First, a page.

10 1. The Behavioristic Approach & Contrastive Analysis Positive vs. negative transfer (Arabic & English)I’m going to homeIn my way to homeThis is the house I live in itOpen the light & close the lightTo drive a plane
11 1. The Behavioristic Approach & Contrastive Analysis To identify the structural similarities & difference between languagesThe findings will aid in planning the language-teaching materialsThe main aim of behavioristic teaching is to (i) form new correct linguistic habits through intensive practice, & (ii) eliminate errors in the process of SLA
12 Critical evaluation of the behavioristic approach The learning process is more complex than imitation & habit-formation.Transfer alone doesn’t fulfill the function of explaining the learner’s behavior in the L2.L2 learners know that certain features of their L1 are less likely to be transferable than others (idiomatic expressions).
13 2. Cognitive / Psychological Approach Cognitive factors involve the mechanics of how an individual acquires something.SLA = the acquisition of a complex cognitive skill (sub-skills)A complex cognitive skill /Performance A (pattern) + Performance B (tense) = Fluent Performance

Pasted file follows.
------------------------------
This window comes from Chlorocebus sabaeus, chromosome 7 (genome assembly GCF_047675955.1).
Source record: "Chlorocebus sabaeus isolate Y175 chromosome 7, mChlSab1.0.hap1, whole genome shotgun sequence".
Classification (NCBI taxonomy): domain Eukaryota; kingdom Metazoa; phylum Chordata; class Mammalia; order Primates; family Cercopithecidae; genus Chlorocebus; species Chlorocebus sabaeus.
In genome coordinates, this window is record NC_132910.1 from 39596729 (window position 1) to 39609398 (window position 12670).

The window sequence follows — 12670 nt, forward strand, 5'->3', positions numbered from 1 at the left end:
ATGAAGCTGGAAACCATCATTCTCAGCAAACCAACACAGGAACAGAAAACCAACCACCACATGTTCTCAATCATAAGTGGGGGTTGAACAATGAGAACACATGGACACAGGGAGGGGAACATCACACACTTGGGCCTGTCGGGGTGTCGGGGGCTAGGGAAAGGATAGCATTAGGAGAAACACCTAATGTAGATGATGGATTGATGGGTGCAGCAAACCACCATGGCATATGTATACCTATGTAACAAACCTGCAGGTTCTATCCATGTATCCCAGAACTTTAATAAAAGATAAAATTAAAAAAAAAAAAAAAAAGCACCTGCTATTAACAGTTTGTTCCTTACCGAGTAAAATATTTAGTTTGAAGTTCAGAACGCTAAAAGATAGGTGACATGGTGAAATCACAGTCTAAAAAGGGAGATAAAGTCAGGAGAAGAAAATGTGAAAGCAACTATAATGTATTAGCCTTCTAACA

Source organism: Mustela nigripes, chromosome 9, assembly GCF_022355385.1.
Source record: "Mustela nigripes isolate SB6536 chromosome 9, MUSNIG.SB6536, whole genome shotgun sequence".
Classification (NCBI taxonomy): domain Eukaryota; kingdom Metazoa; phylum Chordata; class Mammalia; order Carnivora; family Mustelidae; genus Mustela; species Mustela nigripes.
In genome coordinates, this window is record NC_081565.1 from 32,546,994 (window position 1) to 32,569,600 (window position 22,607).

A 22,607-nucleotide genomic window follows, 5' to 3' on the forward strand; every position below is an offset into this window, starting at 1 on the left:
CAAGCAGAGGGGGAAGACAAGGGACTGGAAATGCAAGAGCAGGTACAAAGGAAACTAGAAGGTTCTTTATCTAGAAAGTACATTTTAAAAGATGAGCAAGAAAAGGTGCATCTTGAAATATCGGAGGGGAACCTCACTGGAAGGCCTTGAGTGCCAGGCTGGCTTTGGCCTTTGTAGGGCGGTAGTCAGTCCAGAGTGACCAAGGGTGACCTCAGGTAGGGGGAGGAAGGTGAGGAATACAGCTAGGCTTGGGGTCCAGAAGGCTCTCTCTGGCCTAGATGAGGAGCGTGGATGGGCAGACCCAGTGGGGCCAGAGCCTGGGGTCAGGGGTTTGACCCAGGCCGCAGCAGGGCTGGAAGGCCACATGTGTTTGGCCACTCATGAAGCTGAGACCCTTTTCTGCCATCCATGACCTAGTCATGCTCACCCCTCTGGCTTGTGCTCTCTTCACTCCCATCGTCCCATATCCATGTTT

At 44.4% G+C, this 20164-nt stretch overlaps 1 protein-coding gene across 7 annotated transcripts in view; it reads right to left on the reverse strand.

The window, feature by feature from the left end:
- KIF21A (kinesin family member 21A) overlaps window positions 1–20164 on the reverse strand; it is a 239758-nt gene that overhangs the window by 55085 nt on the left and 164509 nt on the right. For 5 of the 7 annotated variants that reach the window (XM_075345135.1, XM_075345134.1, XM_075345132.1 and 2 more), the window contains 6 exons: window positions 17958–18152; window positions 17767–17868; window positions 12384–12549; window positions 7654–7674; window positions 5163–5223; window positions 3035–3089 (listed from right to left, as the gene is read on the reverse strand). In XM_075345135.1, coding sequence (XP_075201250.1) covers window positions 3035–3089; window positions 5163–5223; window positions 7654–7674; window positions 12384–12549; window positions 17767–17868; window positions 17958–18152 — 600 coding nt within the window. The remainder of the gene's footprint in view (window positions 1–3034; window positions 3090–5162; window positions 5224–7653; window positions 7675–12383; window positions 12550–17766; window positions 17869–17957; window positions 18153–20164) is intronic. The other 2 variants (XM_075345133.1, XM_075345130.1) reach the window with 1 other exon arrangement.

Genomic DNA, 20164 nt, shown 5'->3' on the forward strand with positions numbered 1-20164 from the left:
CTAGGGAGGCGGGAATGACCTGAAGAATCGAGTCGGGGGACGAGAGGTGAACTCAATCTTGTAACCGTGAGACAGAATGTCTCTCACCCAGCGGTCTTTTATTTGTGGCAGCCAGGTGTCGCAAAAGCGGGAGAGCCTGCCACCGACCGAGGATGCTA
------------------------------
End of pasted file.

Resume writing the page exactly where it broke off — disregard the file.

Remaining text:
14 A. Part skill & full skill E.g. learning to express a communicative function (may I …) sub-skillTo take part in a conversation a whole skill
15 B. RestructuringThere is an interaction between the element the learner is learning & the knowledge he has already acquiredThis may restructure the system (language) the learner has or acquiresAn L2 learner’s performance improves & develops through constant reorganizing & restructuring of information contained in this system.An L2 learner will simplify & unify linguistic information, & gain increasing control of language performance.
16 3. Creative Construction Hypothesis Chomsky & SLAWhat is the creative construction hypothesis ?The learner constructs a series of internal representations of the L2 system which result from natural processing strategies:(generalization, transfer, exposure to the L2 in communication situations)
17 Creative Construction Approach The analysis of learners’ errors at various points in their SLAThe order in which certain structures are acquiredINPUT OPERATION OF INTERNAL PROCESSING STRATEGEIS / (not the learner’s attempts to produce the language)SLA takes place internally via HEARING & READING not SPEAKING & WRITING
18 SLA as a Creative Construction INPUTCommunication situationsNatural processing strategiesL2 exposure